There are a number of reasons why I decided to take on this project. My first reason has to do with my interest in birds. This began shortly after moving to Victoria ten and a half years ago. With our house backing onto a wooded area, the chirping of birds is a familiar sound all year long. I often glance out the window to see birds of all forms in the yard throughout the day. Frequently I will pull out the Birds of Victoria or Birds of North America reference guides we have on hand. Unfortunately, the drawings in the first aren’t overly helpful for identification and the number of entries in the second is overwhelming. My second reason has to do with a photography course I took a number of years ago. Since that time I have been trying to think of a practical reason to buy a new camera. Taking pictures of birds requires a powerful zoom lens which my previous point-and-shoot camera could not accommodate. Perfect! My final reason was my desire to take on a new project to welcome in 2011. Hence, bird of the day was born.

Thursday, December 29, 2016

Brandt's Cormorant

Phalacrocorax penicillatus 

Large cormorant
Long black body
Long, slender neck
Short black legs
Dark bill with blunt or hooked tip
Pale patch at base of bill
     Blue throat patch
     White plumes on sides of head, neck and back
     Turquoise eyes
Immature: (photographed)
     Brownish-black upperparts
     Tan on underparts
     Pale "V" at the border of breast and neck

Listen to its call.

There are three species of cormorant commonly seen along the coast in Victoria: Double-crested, Brandt's and Pelagic. I frequently have difficulty identifying the two larger species at a distance. At this year's Christmas Bird Count, one of the more experienced birders gave me a pointer which I'm happy to pass along. Although the Brandt's Cormorant is approximately the same length as the Double-crested Cormorant, the latter holds its neck slightly crooked whereas the Brandt's Cormorant's neck is almost always fully extended in flight.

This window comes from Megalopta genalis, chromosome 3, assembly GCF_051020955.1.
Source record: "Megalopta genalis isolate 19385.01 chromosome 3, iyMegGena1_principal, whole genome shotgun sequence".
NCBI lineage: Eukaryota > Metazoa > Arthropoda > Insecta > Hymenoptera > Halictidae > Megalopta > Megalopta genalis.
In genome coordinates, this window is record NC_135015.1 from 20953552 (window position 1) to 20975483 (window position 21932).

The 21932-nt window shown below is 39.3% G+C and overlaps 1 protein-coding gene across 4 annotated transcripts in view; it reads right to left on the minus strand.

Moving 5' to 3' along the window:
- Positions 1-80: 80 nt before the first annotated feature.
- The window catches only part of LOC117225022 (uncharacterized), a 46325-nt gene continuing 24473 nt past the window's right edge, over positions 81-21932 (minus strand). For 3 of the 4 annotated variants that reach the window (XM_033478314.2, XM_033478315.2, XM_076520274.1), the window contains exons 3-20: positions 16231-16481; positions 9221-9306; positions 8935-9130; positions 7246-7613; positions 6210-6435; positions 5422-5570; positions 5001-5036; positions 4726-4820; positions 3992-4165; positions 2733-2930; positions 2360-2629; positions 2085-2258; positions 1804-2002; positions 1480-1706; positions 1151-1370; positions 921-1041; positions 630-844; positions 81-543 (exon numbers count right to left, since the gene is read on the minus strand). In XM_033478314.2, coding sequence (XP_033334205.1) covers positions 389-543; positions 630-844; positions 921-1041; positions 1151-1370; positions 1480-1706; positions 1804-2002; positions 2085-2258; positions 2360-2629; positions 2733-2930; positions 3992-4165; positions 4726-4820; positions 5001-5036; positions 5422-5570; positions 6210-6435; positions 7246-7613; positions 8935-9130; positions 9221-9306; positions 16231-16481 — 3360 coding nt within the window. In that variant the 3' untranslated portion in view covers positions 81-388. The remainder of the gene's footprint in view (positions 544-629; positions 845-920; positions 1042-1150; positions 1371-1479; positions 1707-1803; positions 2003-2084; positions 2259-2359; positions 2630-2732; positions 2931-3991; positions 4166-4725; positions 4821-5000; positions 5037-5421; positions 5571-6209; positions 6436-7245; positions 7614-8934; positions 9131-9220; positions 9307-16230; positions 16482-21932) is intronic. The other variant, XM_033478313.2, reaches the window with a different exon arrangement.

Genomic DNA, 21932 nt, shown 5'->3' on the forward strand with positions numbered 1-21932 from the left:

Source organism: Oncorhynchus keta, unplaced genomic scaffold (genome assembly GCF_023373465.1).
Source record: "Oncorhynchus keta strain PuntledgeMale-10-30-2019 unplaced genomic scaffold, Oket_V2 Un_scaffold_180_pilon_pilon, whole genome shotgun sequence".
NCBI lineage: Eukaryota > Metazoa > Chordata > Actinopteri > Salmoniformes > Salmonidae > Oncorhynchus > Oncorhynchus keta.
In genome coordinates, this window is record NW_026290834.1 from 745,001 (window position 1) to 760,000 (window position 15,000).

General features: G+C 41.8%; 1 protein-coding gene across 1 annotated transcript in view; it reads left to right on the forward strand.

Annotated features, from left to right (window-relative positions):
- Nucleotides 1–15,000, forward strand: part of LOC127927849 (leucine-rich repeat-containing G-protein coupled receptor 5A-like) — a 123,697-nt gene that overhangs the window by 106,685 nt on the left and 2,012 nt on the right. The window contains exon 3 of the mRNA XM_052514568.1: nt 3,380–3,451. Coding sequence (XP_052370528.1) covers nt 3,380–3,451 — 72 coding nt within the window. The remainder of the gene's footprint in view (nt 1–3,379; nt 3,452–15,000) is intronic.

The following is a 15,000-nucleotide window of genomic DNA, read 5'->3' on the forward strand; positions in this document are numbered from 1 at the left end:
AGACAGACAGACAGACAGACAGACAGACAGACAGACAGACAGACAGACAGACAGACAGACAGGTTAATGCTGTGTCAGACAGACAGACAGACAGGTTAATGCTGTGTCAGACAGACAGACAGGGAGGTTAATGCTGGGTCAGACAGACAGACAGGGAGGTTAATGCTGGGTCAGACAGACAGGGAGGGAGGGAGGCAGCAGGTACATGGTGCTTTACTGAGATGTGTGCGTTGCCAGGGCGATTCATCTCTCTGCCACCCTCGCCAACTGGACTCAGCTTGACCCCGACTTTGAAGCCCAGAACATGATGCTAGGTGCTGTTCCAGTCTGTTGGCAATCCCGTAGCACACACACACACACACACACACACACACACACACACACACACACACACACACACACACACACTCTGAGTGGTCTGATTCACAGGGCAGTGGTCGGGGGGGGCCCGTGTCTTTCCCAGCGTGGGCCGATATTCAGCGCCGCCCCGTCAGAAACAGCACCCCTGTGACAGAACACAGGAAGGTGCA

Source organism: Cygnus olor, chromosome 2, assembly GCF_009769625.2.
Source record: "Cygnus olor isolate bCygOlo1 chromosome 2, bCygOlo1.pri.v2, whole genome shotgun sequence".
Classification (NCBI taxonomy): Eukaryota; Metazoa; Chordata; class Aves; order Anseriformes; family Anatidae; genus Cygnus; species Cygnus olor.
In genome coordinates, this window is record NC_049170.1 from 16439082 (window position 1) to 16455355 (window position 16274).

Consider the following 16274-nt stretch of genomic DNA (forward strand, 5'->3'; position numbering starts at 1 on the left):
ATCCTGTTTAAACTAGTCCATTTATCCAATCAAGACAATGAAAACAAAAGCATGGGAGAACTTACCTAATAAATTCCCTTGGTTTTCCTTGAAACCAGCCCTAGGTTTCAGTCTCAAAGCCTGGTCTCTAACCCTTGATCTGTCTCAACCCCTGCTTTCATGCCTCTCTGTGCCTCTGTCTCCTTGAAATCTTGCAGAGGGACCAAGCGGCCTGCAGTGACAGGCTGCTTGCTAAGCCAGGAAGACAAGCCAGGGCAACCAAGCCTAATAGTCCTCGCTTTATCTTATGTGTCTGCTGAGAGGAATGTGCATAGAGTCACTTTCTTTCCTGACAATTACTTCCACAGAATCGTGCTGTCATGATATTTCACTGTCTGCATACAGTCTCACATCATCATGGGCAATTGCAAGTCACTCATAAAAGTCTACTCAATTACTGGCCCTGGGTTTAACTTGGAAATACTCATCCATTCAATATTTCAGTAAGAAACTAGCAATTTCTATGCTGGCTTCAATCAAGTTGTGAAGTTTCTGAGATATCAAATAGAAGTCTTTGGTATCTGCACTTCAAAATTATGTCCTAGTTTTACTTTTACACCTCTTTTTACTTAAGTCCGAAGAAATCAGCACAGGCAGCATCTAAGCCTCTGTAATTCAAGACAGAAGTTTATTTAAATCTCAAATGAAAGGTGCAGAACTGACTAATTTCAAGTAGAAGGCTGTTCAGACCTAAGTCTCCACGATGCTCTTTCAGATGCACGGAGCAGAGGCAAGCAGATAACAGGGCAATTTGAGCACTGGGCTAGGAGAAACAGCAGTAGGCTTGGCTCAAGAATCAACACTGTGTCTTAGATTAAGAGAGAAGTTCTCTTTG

Learn more about the Brandt's Cormorant.

Sunday, December 11, 2016

Tropical Kingbird

Tyrannus melancholicus 

Large flycatcher
Heavy gray bill
Gray head
Darker eye mask
Grayish-green back
Brown wings and  tail
Pale throat
Bright yellow underparts

Listen to its call.

This photogenic bird was hanging out in Ten Mile Point last weekend. Although a rarity to the area, records of Tropical Kingbird sightings occur annually in southwestern BC.

Learn more about the Tropical Kingbird.

Red-throated Loon

Gavia stellata

Small, slender loon
Thin bill, tilted upward slightly
Red eyes
White underparts
Breeding plumage: 
     Black bill
     Triangular red throat-patch    
     Dark grey-brown back, head and neck
     Narrow black and white stripes on the back of the neck
Non-breeding plumage: (photographed)
     Pale grey bill
     Pale grey-brown back, speckled with white
     White throat and face, extending above the eyes
     Dark grey head cap and neck
     Pale grey bill 
     Brownish-grey plumage, with no pattern on back
     Pale neck

Listen to its call.

The lone call of a loon is haunting: similar to a wolf howling but more delicate somehow. This sorrowful sound is not, however, a sign of unhappiness at being alone. It is actually used to contact or attract the attention of a mate. 

Learn more about the Red-throated Loon.